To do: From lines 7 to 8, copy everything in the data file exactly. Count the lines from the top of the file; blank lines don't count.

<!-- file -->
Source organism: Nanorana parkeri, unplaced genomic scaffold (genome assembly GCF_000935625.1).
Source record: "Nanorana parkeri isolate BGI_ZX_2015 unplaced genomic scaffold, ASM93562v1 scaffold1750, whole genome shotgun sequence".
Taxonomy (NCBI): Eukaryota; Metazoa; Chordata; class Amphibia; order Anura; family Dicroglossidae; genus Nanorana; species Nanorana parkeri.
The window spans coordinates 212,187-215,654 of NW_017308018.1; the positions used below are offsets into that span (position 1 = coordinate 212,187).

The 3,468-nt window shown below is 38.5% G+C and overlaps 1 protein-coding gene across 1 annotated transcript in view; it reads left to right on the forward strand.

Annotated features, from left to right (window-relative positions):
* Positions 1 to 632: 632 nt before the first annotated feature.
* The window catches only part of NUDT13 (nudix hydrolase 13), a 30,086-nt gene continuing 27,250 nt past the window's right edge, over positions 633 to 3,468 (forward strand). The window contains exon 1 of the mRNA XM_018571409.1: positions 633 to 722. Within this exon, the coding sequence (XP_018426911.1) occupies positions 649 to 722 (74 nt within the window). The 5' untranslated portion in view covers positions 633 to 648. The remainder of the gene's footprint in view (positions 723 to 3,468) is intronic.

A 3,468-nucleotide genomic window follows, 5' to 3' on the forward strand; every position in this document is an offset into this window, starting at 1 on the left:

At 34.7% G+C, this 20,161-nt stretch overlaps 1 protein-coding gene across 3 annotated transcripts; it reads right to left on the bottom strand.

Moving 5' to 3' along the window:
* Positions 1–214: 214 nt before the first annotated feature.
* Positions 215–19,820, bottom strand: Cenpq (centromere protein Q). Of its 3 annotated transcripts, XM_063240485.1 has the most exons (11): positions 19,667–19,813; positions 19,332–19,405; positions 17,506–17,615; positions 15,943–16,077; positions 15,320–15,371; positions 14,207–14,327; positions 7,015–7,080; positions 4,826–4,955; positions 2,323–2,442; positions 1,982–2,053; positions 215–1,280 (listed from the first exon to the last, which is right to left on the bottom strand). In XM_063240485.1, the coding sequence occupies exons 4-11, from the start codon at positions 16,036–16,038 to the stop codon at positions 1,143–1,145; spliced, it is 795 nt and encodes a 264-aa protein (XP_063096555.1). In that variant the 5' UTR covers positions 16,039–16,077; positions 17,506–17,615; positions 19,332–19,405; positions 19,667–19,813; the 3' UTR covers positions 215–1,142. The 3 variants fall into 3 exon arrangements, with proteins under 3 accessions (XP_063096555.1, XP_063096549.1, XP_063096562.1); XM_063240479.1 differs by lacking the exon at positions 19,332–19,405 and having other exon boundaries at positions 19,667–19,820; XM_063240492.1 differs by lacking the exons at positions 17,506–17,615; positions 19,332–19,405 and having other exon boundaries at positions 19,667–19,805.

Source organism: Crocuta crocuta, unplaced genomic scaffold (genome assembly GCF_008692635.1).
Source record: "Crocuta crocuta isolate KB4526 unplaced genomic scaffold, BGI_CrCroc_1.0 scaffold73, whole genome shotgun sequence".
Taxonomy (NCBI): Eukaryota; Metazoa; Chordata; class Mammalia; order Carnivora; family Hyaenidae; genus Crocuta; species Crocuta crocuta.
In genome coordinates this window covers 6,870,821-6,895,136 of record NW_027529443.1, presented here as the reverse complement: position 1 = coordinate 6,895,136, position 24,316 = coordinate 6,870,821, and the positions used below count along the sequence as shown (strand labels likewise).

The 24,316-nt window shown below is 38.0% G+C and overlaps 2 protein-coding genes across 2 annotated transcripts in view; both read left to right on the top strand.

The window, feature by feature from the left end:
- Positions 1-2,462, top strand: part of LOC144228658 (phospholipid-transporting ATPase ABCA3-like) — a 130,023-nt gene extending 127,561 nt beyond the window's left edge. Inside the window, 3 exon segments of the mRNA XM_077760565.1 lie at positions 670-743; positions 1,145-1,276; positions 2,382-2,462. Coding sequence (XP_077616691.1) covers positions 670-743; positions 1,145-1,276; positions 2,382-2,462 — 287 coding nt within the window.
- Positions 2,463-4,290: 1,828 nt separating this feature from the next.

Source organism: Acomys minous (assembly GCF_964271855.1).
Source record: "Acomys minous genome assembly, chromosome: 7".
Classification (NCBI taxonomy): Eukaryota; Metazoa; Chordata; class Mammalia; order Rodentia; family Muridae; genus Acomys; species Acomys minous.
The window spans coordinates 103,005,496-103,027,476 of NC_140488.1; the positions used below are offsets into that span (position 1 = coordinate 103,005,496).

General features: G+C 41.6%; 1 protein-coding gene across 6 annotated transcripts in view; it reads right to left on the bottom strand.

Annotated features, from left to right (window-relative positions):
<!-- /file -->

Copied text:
* Positions 1 to 632: 632 nt before the first annotated feature.
* The window catches only part of NUDT13 (nudix hydrolase 13), a 30,086-nt gene continuing 27,250 nt past the window's right edge, over positions 633 to 3,468 (forward strand). The window contains exon 1 of the mRNA XM_018571409.1: positions 633 to 722. Within this exon, the coding sequence (XP_018426911.1) occupies positions 649 to 722 (74 nt within the window). The 5' untranslated portion in view covers positions 633 to 648. The remainder of the gene's footprint in view (positions 723 to 3,468) is intronic.